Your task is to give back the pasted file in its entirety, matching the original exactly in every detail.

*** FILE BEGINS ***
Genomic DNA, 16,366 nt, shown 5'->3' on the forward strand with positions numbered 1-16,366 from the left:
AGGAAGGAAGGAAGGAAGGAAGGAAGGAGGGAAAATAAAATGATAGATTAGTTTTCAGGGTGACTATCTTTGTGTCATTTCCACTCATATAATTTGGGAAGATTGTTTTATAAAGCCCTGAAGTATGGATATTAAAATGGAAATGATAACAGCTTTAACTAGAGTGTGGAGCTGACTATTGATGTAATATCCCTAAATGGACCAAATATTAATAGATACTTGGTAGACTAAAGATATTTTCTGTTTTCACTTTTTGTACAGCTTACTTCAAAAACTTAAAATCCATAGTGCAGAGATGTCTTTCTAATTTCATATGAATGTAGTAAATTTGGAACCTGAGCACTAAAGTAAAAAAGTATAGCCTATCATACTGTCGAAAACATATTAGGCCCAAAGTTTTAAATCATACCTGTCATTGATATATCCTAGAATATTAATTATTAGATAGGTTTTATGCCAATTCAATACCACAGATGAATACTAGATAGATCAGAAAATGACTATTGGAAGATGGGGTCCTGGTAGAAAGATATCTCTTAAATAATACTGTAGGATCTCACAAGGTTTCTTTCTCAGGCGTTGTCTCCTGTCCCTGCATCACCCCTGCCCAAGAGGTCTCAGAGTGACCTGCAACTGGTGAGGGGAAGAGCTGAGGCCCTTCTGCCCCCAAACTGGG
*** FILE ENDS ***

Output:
Genomic DNA, 16,366 nt, shown 5'->3' on the forward strand with positions numbered 1-16,366 from the left:
AGGAAGGAAGGAAGGAAGGAAGGAAGGAGGGAAAATAAAATGATAGATTAGTTTTCAGGGTGACTATCTTTGTGTCATTTCCACTCATATAATTTGGGAAGATTGTTTTATAAAGCCCTGAAGTATGGATATTAAAATGGAAATGATAACAGCTTTAACTAGAGTGTGGAGCTGACTATTGATGTAATATCCCTAAATGGACCAAATATTAATAGATACTTGGTAGACTAAAGATATTTTCTGTTTTCACTTTTTGTACAGCTTACTTCAAAAACTTAAAATCCATAGTGCAGAGATGTCTTTCTAATTTCATATGAATGTAGTAAATTTGGAACCTGAGCACTAAAGTAAAAAAGTATAGCCTATCATACTGTCGAAAACATATTAGGCCCAAAGTTTTAAATCATACCTGTCATTGATATATCCTAGAATATTAATTATTAGATAGGTTTTATGCCAATTCAATACCACAGATGAATACTAGATAGATCAGAAAATGACTATTGGAAGATGGGGTCCTGGTAGAAAGATATCTCTTAAATAATACTGTAGGATCTCACAAGGTTTCTTTCTCAGGCGTTGTCTCCTGTCCCTGCATCACCCCTGCCCAAGAGGTCTCAGAGTGACCTGCAACTGGTGAGGGGAAGAGCTGAGGCCCTTCTGCCCCCAAACTGGG